In earlier posts in this series on inequality and higher education, I have suggested that the SES participation differences are largely driven by prior academic performance and that different SES groups seem to experience higher education in much the same way, but low SES students are less likely to complete their degrees. In this post, I will look at outcomes for the students who do complete their degrees.
First, are there differences in rates of getting a job? The 2017 Graduate Outcomes Survey finds that there are small differences. About four months after completing their bachelor degree, 73.6 per cent of high SES graduates who were looking for full-time work had found it, compared to 70.3 per cent of low SES graduates. However, of those who were working full time low SES students were slightly less likely to report not fully using their skills at work than high SES graduates (27.1 per cent compared to 28.9 per cent). It is difficult to say whether there is any direct SES effect in these results, as employment outcomes differ substantially by field of education, and SES differences in discipline choices could explain the results.
The Graduate Outcomes Survey also looks at starting salaries in the first full-time job after completing an undergraduate degree. Again, we find a small SES difference: the median starting salary for high-SES graduates in 2017 was $61,000, and for low SES graduates it was $60,000. This does not tell us whether there is any direct SES effect (such as not being able to access social networks to find professional jobs) or whether other factors such as discipline explain the result. A study using an earlier first year out survey had a limited control for discipline, as well as controls for weighted average marks, gender, and various other factors. It found no negative salary effect for low SES students, using a geographic measure of SES.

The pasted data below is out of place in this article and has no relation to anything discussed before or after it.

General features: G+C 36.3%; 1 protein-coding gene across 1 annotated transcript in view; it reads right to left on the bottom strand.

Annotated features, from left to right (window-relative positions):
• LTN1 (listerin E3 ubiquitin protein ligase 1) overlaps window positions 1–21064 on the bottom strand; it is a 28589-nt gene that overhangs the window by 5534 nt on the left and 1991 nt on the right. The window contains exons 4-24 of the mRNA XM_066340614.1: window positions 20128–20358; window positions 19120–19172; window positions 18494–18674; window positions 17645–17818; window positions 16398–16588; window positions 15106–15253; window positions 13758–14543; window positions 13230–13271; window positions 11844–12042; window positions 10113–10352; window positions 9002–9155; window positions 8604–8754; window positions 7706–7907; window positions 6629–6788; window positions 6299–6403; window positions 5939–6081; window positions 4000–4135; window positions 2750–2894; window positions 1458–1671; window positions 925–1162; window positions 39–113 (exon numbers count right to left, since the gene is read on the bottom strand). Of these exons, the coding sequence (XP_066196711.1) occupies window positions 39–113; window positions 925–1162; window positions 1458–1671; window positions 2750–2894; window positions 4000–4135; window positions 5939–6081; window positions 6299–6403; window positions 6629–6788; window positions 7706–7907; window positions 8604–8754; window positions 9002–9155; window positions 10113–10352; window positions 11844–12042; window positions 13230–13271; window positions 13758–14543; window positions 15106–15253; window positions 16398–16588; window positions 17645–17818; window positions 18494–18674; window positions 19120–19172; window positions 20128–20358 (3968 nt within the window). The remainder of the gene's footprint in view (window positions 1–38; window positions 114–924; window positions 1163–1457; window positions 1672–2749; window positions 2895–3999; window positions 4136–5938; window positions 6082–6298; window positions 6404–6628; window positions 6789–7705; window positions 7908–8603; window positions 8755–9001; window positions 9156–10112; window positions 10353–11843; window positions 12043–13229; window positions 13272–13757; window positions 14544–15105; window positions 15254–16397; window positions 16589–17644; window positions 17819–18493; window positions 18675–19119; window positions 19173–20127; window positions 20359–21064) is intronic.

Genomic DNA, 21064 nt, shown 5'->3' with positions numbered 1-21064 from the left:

One possible cause of SES differences is that low SES students tend to attend the less prestigious universities, reflecting the school results issues reported in an earlier post. For example, 7.5 per cent of the University of Sydney’s students are low SES on a geographic measure, compared to 26.2 per cent of Western Sydney University students.
In theory, university attended should affect starting salaries. There are well-known differences in entry requirements between universities, which employers may take as a more reliable measure of ability than university marks, and employers may assume that the more prestigious universities have better teaching (can attract better staff, have more to spend – although student satisfaction surveys don’t support this conclusion). The first full-time job is when employers have to make greatest use of proxy indicators of potential, since most new graduates lack a track record in full-time skilled employment. Consistent with this, nearly 40 per cent of graduate employers say they have preferred institutions, mostly Group of Eight universities.
In practice, however, many studies have found no or small starting salary differences by university or university grouping (eg here, here, here, here and here). What course you take matters much more to your income than what university you attend. Read More »